One of the issues that is raised by making information publicly available through this medium is that of copyright. I earlier posted tangentially about copyright, when I made reference to Chris Anderson and suggested that one of the topics that this blog will explore is that of scholarly publishing. This blog is not in the typical sense peer reviewed, though each post has room for comments to be left by any who care to do so. For the most recent interviews I have made the presence of the blog known to the interviewee, who, if they are so desirous, can peruse the contents of the blog and comment as they wish. I have posted on Bayan Northcott’s engagement with this blog immediate before our interview, and the effect that it had on the subsequent discussion.
The greatest strength of Anderson’s work is to focus attention on the change in value of information. What was once a product is now given freely to heighten the value of another product. For this blog, conducting research involves monetary cost that is counterbalanced by my ability to sell the musicological skills that this blog displays. One of the frustrations (widely shared) of scholarly publishing is that word limits and reader interest restrict the level detail that can be disseminated in any one article of monograph. Data is deployed as necessary to providing evidence to support an argument. The problem for other researchers is that without the data sets (to borrow terms from scientific enquiry) the results are unable to be verified by repeated (and varied) analysis. Whilst my aim is not to prove the arguments I engage, nevertheless it is essential that I make available as much of the raw data of this research as possible. The first motivation for this blog was to make available details that I was unable to access during my doctoral studies. These details are for the most part of low level interest, but build a picture of a era and its contemporary understanding and will be useful for the research of others. One of the most exciting aspects of working with a blog is the ease with which different levels of data and argument can be connected and filtered.
Similarly, statistics such as ‘views per day’ and ‘referrer’ are available to me at the click of a button, bringing immediate feedback that shapes new avenues of research. Recently there were a large number of views referred to the blog by Wikipedia. For anyone interested in contemporary copyright issues Wikipedia is (and has been for some time) one of the most visible aspects of the changes in citation.
Over the past couple of months significant changes have been made to wikipedia’s Melos Ensemble article, which now includes information about their involvement with the Wardour Castle Summer Schools, using information from this blog. It’s information that is all clearly cited and it’s an excellent entry. One of the main contributors is identified by the name Gerda Arendt, who has also contributed articles on several of the Melos Ensemble’s members, and much else besides. What interested me was a discussion that took place on Arendt’s ‘user talk’ section of wikipedia. One of the posts, written by someone known as Eebahgum, included the following:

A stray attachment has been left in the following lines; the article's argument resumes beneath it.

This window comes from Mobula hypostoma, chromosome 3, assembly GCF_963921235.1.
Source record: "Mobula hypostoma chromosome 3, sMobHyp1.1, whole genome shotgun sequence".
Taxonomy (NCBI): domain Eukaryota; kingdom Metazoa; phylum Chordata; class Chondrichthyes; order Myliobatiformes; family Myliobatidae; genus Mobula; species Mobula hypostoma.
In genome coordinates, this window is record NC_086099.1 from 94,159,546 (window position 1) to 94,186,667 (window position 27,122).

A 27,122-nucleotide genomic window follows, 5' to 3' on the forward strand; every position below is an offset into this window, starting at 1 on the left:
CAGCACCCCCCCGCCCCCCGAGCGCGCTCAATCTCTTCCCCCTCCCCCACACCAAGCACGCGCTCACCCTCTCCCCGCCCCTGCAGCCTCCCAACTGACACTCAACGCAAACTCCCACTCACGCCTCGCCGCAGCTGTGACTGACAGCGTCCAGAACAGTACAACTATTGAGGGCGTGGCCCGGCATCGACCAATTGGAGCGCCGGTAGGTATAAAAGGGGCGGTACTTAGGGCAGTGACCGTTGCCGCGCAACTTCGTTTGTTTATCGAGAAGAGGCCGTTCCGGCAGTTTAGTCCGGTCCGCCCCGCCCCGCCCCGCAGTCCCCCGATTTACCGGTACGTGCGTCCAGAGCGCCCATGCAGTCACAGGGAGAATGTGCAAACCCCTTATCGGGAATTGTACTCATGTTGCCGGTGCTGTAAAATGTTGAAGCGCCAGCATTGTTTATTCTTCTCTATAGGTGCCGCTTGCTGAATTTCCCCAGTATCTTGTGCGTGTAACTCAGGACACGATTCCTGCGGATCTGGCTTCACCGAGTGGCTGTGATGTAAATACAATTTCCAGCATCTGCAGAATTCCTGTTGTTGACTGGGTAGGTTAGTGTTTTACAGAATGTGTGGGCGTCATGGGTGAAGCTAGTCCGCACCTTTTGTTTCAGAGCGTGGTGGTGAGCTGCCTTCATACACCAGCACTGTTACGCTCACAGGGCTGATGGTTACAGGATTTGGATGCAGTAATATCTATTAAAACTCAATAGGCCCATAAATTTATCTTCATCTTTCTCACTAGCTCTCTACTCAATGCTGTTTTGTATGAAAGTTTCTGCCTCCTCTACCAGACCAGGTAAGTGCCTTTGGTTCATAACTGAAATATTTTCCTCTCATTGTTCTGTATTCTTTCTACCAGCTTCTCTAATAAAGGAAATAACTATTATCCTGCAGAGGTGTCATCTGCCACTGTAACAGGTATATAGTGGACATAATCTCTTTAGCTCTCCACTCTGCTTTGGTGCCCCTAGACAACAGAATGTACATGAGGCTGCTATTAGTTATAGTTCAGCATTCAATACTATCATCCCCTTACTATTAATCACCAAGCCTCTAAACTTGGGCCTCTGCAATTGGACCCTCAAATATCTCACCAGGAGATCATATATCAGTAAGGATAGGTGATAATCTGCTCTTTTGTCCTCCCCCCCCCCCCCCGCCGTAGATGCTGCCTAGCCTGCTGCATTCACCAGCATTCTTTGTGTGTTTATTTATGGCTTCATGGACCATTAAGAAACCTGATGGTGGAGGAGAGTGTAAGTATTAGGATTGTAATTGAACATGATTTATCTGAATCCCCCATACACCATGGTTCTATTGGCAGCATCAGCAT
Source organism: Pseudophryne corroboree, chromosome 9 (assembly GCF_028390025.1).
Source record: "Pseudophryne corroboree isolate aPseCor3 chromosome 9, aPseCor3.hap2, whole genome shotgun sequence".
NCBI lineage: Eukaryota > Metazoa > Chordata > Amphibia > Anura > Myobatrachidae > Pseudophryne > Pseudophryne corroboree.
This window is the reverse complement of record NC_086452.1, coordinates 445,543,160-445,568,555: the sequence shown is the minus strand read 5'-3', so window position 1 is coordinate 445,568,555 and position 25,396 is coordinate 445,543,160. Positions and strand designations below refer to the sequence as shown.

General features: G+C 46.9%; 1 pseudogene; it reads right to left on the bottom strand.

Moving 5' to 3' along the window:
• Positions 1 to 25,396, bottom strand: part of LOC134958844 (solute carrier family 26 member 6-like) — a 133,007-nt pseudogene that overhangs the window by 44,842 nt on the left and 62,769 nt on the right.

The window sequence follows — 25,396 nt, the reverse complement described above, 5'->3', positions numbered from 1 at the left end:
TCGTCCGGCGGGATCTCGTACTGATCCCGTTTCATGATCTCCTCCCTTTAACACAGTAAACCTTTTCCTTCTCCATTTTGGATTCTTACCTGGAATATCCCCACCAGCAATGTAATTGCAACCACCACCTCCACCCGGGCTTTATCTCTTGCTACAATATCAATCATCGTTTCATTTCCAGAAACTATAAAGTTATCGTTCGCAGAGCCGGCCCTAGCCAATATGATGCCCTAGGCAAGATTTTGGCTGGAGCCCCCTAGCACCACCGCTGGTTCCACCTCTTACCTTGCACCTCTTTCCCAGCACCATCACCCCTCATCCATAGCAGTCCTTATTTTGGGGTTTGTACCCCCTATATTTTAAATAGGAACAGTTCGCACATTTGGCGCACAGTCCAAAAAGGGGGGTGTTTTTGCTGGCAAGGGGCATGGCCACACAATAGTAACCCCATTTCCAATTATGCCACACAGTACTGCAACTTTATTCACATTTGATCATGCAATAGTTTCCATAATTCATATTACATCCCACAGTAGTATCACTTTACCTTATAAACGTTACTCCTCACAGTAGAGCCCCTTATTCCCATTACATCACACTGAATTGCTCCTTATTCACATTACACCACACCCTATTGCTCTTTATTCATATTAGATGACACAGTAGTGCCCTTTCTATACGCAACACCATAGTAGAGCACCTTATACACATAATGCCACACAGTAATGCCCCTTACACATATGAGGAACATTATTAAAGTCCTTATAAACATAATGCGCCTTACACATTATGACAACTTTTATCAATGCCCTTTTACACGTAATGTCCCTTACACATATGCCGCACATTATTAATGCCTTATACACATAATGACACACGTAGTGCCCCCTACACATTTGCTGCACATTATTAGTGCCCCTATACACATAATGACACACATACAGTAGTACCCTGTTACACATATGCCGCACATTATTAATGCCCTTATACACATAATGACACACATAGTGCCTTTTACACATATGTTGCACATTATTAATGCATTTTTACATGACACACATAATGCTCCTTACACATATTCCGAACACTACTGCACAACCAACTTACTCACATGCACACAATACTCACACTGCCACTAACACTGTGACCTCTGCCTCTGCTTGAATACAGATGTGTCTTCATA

The Wardour Castle Summer Schools are indeed interesting: but Dr Hooper, the researcher in your link (external, a blog), has collected much information on the subject already, and lays it out as being his own research. In justice to him I would steer away from actually making an article on the subject as it is enough to redirect the reader to Dr Hooper’s webpage. You could also add in the other site (Boosey and Hawkes Composers site) with a timeline on Harrison Birtwistle which gives the dates and the fact that HB, Alexander Goehr and Maxwell Davies were co-founders and Tippett the President. That site also explains that the reason for the site being chosen was that Birtwistle held a teaching post at the school at New Wardour Castle and make the links accordingly. (00:40, 16 December 2009 (UTC))
Arendt replied with:
Thank you for your detailed response on my talk! I changed WCSS and incorporated your Boosey as ref. A no-blog source for the concerts there would be desirable but I don’t see one at the moment and think the special kind of programming there is worth mentioning, just the facts. (12:39, 16 December 2009 (UTC))
Two aspects of this are worthy of note. Firstly, the value of citing other research is alive and well, bolstered by a quest for accuracy. Secondly, the nature of this blog as a research project is helping to identify its contents as my work, to be cited rather than copied. Of course, I am pleased that the blog is useful for others in forming new understandings of what went on and its continuing significance and I look forward to its cited use in future wikipedia articles.
Finally, the information about links to this blog is presented to me as part of my work, not as something that I need actively to seek out. This means that I am better able to keep track of the aspects of the WCSS that need closer investigation. The recording company NMC linked to this blog in one of their tweets, which has directed people to listen to the comments by Bayan Northcott (one of NMC’s long-time associates) contained in several recent posts. NMC was alerted to by post about him by way of google alerts (as they will to this post, so hello!), and I have subsequently set up several of these to alerts me to new discussions of the Wardour Castle Summer Schools.
It’s nice when it all works and links together.